Smoked Turkey and Jack Cheese Quesadillas
This is a light yet satisfying meal in a hurry. We like to serve the quesadillas with carrot and celery sticks.
For this recipe, and for dozens of other Association-approved recipes, purchase One Pot Meals for People with Diabetes 2nd Edition from our online store.
Prep time: 5 minutes
Serves 2; serving size: 1 quesadilla
4 8-in diameter whole wheat or regular flour tortillas
2/3 cup shredded, fat-free Monterey jack, fat-free jalapeno-flavored jack cheese, or fat-free cheddar cheese, divided
1/4 cup chopped canned mild green chiles or coarsely chopped bottled roasted red sweet pepper, well drained, divided
1/3 cup diced (1/4-in) fresh tomato
4 to 6 large very thin slices (about 5 oz) smoked lean turkey breast
- Lay a tortilla on a microwave-safe plate. Sprinkle the tortilla evenly with 1/4 of the cheese. Cover the plate with a plastic microwave cover. Microwave on 50 percent power for 1 minute. If the cheese isn’t partially melted, continue microwaving on 50 percent power just until it partially melts, stopping and checking every 30 seconds.
- Spread half the green chiles (or red sweet pepper) and half the tomato over the cheese (or sprinkle the green pepper over the melted cheese). Lay half the turkey slices over the top, pressing down lightly. Sprinkle 1/4 cup of the cheese over the turkey. Cover the cheese with a second tortilla.
- Return the quesadilla to the microwave oven. Cover with a plastic microwave cover. Microwave on 50 percent power for 1 minute. Lift the edge of the tortilla to see if the cheese is melted; if not, continue microwaving, checking every 20 seconds until the cheese is melted.
- Repeat the assembly and microwaving process for the second quesadilla. Cut the quesadillas into wedges and serve.
2 1/2 Starch
4 Very Lean Meat
Calories: 342 g
Calories from Fat: 18 g
Total Fat: 2 g
Saturated Fat: 0 g
Cholesterol: 63 mg
Sodium: 740 mg
Total Carbohydrate: 43 g
Dietary Fiber: 4 g
Sugars: 2 g
Protein: 38 g
Not all recipes presented here are necessarily appropriate for all people with diabetes, nor will all recipes fit into every meal plan. No two meal plans are alike. Work with your health care provider, diabetes educator or dietitian to design a meal plan that's right for you, and includes the foods you love. A key message for people with diabetes is "Carbs Count." Foods high in carbs (carbohydrates) -- bread, tortillas, rice, crackers, cereal, fruit, juice, milk, yogurt, potatoes, corn, peas, sweets -- raise your blood glucose levels the most.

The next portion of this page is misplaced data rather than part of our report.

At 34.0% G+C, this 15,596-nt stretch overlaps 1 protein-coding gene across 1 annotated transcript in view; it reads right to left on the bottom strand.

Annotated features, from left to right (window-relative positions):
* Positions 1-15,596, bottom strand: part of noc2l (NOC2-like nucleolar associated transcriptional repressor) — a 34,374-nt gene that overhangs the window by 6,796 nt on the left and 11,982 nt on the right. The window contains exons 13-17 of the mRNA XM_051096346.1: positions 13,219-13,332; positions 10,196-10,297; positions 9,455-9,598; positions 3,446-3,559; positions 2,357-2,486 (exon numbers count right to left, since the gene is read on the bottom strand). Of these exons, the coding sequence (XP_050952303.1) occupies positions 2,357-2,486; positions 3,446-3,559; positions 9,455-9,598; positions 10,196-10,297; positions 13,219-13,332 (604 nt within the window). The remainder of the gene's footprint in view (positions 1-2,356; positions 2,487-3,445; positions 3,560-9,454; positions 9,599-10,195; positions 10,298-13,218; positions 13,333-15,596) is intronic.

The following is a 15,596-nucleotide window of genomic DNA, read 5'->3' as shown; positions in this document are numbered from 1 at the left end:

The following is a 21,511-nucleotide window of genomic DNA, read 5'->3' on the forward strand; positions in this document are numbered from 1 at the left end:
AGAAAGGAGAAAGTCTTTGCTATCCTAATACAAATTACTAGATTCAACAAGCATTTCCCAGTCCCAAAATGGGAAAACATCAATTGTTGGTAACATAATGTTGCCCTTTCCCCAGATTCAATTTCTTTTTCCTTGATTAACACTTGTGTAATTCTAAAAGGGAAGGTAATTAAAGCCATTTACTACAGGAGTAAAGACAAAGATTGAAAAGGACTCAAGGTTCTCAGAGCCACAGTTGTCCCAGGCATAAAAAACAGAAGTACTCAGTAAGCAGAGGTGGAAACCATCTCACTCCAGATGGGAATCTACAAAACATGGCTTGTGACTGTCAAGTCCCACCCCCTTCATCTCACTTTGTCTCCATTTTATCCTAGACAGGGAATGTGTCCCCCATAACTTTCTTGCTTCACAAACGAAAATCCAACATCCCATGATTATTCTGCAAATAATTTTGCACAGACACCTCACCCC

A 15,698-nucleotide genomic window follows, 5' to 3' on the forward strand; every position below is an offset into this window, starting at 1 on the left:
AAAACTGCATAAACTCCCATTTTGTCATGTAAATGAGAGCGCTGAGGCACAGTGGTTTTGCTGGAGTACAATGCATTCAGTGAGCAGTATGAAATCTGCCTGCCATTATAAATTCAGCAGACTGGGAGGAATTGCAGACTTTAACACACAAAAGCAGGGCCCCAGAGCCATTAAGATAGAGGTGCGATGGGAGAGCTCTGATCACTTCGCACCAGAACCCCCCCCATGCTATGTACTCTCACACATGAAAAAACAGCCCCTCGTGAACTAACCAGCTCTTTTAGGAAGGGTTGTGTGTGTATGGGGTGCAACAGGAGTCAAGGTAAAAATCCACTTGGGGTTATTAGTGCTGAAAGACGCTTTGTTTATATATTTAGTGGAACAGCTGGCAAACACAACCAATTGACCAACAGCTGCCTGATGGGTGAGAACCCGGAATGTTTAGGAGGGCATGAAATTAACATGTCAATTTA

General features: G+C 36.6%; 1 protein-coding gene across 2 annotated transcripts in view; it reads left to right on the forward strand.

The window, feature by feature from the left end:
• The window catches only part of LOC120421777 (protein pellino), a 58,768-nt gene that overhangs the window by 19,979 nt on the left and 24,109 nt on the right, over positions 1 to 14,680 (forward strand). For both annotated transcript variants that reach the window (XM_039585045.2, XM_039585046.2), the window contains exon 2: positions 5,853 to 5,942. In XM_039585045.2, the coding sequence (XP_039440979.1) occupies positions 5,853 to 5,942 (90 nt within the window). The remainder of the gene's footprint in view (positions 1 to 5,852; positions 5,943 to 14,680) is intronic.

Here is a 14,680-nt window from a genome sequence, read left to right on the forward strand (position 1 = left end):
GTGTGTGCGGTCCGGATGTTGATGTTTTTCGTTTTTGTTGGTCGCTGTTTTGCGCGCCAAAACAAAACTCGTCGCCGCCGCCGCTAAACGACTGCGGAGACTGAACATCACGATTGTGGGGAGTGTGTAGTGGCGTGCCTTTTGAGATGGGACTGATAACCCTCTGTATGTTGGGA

For many people, having 3 or 4 servings of a carb choice at each meal and 1 or 2 servings at snacks is about right. Keep an eye on your total number of servings. For example, if you choose to have dessert, cut back on potatoes.
Round out your meals with a serving of:
- Meat (such as fish or chicken) or meat substitute (such as beans, eggs, cheese, and tofu) about the size of a deck of cards and
- Non-starchy vegetables (such as broccoli or lettuce). If you have three (3) or more servings of non-starchy vegetables, count them as a carbohydrate choice. Three (3) servings is equal to 1 1/2 cups of cooked vegetables, or three (3) cups of raw vegetables.
Check your blood glucose to see how your food choices or these recipes affect your blood glucose. If your meal plan isn't working for you, talk to your dietitian about making a new one.
Along with exercise and medications (insulin or oral diabetes pills), nutrition is important for good diabetes management. By eating well-balanced meals in the correct amounts, you can keep your blood glucose level as close to normal (non-diabetes level) as possible.
The recipes on this page are only a part of what is offered in recipe books from the American Diabetes Association. Many also include information on meal planning, portion control, food buying and seasoning, as well as general cooking hints and tips for people with diabetes.
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